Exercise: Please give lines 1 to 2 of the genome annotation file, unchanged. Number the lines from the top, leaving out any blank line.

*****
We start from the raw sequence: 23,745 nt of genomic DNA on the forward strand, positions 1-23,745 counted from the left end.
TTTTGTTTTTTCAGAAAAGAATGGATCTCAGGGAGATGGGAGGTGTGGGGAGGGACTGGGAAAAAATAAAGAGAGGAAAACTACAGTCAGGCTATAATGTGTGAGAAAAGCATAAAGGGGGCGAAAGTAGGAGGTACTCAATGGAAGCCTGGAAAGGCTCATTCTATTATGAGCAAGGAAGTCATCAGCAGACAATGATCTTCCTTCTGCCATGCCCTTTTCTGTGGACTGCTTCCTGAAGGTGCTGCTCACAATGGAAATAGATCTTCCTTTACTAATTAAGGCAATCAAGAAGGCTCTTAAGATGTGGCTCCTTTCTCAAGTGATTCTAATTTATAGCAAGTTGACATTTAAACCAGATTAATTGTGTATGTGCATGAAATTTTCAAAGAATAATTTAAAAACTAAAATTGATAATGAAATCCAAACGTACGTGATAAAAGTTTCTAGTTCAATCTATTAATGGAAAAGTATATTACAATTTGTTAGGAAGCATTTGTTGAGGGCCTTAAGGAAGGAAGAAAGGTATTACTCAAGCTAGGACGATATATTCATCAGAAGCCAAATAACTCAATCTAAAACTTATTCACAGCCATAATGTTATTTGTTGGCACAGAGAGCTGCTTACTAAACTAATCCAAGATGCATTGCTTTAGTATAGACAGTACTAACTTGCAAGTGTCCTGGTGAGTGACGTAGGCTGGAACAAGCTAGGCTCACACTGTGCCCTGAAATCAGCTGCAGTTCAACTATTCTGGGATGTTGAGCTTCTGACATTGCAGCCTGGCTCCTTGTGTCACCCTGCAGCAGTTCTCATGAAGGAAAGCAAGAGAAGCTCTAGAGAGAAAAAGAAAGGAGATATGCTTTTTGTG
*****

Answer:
We start from the raw sequence: 23,745 nt of genomic DNA on the forward strand, positions 1-23,745 counted from the left end.
TTTTGTTTTTTCAGAAAAGAATGGATCTCAGGGAGATGGGAGGTGTGGGGAGGGACTGGGAAAAAATAAAGAGAGGAAAACTACAGTCAGGCTATAATGTGTGAGAAAAGCATAAAGGGGGCGAAAGTAGGAGGTACTCAATGGAAGCCTGGAAAGGCTCATTCTATTATGAGCAAGGAAGTCATCAGCAGACAATGATCTTCCTTCTGCCATGCCCTTTTCTGTGGACTGCTTCCTGAAGGTGCTGCTCACAATGGAAATAGATCTTCCTTTACTAATTAAGGCAATCAAGAAGGCTCTTAAGATGTGGCTCCTTTCTCAAGTGATTCTAATTTATAGCAAGTTGACATTTAAACCAGATTAATTGTGTATGTGCATGAAATTTTCAAAGAATAATTTAAAAACTAAAATTGATAATGAAATCCAAACGTACGTGATAAAAGTTTCTAGTTCAATCTATTAATGGAAAAGTATATTACAATTTGTTAGGAAGCATTTGTTGAGGGCCTTAAGGAAGGAAGAAAGGTATTACTCAAGCTAGGACGATATATTCATCAGAAGCCAAATAACTCAATCTAAAACTTATTCACAGCCATAATGTTATTTGTTGGCACAGAGAGCTGCTTACTAAACTAATCCAAGATGCATTGCTTTAGTATAGACAGTACTAACTTGCAAGTGTCCTGGTGAGTGACGTAGGCTGGAACAAGCTAGGCTCACACTGTGCCCTGAAATCAGCTGCAGTTCAACTATTCTGGGATGTTGAGCTTCTGACATTGCAGCCTGGCTCCTTGTGTCACCCTGCAGCAGTTCTCATGAAGGAAAGCAAGAGAAGCTCTAGAGAGAAAAAGAAAGGAGATATGCTTTTTGTG